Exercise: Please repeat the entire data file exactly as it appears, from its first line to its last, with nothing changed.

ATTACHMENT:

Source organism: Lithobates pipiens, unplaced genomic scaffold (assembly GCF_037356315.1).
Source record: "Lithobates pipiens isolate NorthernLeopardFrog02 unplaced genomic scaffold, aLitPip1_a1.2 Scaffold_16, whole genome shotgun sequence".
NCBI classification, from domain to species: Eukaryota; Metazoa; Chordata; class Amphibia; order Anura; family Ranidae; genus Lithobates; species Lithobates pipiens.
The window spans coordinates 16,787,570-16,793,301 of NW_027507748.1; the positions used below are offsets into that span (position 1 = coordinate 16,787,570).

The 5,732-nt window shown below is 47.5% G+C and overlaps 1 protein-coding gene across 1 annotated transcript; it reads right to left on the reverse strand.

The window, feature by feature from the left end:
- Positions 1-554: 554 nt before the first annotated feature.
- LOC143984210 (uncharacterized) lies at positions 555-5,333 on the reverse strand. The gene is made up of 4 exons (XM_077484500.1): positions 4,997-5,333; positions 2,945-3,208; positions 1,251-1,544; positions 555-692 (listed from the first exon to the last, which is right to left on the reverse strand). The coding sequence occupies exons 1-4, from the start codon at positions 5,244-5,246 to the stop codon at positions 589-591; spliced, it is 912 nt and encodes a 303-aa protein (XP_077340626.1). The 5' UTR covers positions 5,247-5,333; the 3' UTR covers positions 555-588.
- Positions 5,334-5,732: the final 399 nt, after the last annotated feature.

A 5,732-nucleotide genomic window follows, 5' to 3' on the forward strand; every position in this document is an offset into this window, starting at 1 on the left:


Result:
Source organism: Lithobates pipiens, unplaced genomic scaffold (assembly GCF_037356315.1).
Source record: "Lithobates pipiens isolate NorthernLeopardFrog02 unplaced genomic scaffold, aLitPip1_a1.2 Scaffold_16, whole genome shotgun sequence".
NCBI classification, from domain to species: Eukaryota; Metazoa; Chordata; class Amphibia; order Anura; family Ranidae; genus Lithobates; species Lithobates pipiens.
The window spans coordinates 16,787,570-16,793,301 of NW_027507748.1; the positions used below are offsets into that span (position 1 = coordinate 16,787,570).

The 5,732-nt window shown below is 47.5% G+C and overlaps 1 protein-coding gene across 1 annotated transcript; it reads right to left on the reverse strand.

The window, feature by feature from the left end:
- Positions 1-554: 554 nt before the first annotated feature.
- LOC143984210 (uncharacterized) lies at positions 555-5,333 on the reverse strand. The gene is made up of 4 exons (XM_077484500.1): positions 4,997-5,333; positions 2,945-3,208; positions 1,251-1,544; positions 555-692 (listed from the first exon to the last, which is right to left on the reverse strand). The coding sequence occupies exons 1-4, from the start codon at positions 5,244-5,246 to the stop codon at positions 589-591; spliced, it is 912 nt and encodes a 303-aa protein (XP_077340626.1). The 5' UTR covers positions 5,247-5,333; the 3' UTR covers positions 555-588.
- Positions 5,334-5,732: the final 399 nt, after the last annotated feature.

A 5,732-nucleotide genomic window follows, 5' to 3' on the forward strand; every position in this document is an offset into this window, starting at 1 on the left: